Oddfellow’s Casino: Music from the Cult of Water (Self Released)

Whimsical Brightonian prog / pop outfit create sparkling redux version of their previous LP

Released Oct 14th, 2021 / By Norman Miller
Oddfellow’s Casino: Music from the Cult of Water (Self Released) Earlier this year, veteran Brighton-based outfit Oddfellow's Casino released a striking album entitled Cult of Water to mark their 20th anniversary. Six years in the making, it augmented pastoral electronica with spoken word and field recordings to create a unique meditation on northern English landscape, inspired by the path of the River Don.

Travelling in time and space, this was home territory for the band's leader David Bramwell. With vocal contributions from Alan Moore, the album touched on topics as diverse as environmentalism and the occult, plus the sort of whimsy loved by fans of someone like Ivor Cutler.

This album is an instrumental companion to that grand rag-bag of wonderment, its 11 tracks bearing the same titles as the earlier album, but this time cast as a seamless, shimmering flow of sounds, like the fluid river that provides its source inspiration.

As tracks merge into one another, sound veers gently through variations on a similar style, or change gears sharply. Minimalist keyboard slides into electronica, interleaved with slices of post-rock, ambient hypnotics or moody drones.

Standout sections start early, as the pastoral psych of Doncaster - low hum topped by delicate electronic patterns - slips into the beautifully melodic The Ladybird Plague of 1976, dappled with bird-like sounds and acoustic guitar. From Swerve of Shore to Bend of Bay (a line from James Joyce's Finnegan's Wake) is another hypnotic beauty, with a carnivalesque dash Joyce might have enjoyed.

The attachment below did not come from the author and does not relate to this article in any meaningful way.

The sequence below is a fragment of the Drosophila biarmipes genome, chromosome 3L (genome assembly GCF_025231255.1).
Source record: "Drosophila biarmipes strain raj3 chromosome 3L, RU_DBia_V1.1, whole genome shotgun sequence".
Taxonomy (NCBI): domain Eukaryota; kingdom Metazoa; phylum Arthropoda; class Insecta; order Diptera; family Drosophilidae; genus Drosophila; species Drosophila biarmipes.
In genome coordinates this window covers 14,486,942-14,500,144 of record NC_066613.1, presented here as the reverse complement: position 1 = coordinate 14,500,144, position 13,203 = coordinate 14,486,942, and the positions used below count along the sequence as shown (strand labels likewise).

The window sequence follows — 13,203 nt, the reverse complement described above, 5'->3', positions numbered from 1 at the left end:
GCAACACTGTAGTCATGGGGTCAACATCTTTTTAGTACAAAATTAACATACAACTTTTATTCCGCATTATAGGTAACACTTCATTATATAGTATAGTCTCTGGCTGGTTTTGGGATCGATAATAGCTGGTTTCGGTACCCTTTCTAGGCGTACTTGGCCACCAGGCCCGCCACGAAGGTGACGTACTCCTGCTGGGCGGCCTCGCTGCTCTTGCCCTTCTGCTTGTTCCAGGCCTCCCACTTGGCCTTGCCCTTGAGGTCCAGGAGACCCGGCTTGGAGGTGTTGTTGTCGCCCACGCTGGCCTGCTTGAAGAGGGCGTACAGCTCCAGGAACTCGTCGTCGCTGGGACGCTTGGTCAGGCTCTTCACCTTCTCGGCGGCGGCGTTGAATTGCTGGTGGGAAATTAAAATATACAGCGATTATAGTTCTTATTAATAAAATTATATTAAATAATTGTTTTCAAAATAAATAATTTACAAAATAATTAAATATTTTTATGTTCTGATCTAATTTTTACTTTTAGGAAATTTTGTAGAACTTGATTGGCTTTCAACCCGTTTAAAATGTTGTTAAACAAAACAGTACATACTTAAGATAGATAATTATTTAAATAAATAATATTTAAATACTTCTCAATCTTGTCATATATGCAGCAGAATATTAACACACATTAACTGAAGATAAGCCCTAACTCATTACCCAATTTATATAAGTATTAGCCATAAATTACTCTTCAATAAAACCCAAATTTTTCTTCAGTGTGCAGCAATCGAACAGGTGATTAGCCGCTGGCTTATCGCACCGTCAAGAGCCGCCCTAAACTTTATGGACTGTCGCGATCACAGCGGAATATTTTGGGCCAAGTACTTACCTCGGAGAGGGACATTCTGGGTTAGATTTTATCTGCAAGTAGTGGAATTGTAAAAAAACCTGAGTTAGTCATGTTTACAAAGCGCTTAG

Tracks like The Current Of The River Only Flows One Way deliver something altogether spookier, with electronic voices and moody string slowly crushed by heavier slabs of sound, while the surging Northern Alchemy echoes early Depeche Mode given a weird twist with instrumentation including flutes.

The big brush sweeping grandeur of Cast Your Swords, Coins and Shields Into Her Waters, Boys! echoes the stirring tone of the track title. In an era when so many musicians plough defined furrows, Oddfellow's Casino defy pigeonholing in the same way as Brighton itself.

At various points, I thought of Bristol multi-instrumentalist Manyfingers, then Snow Goose era Camel. Others have made comparisons with Tunng, late period Talk Talk and The Beta Band. The Quietus, meanwhile, spoke of a band that "Joins the dots between Pentangle and The Pet Shop Boys, Basil Kirchin and British Sea Power". What more could any curious listener want? 4/5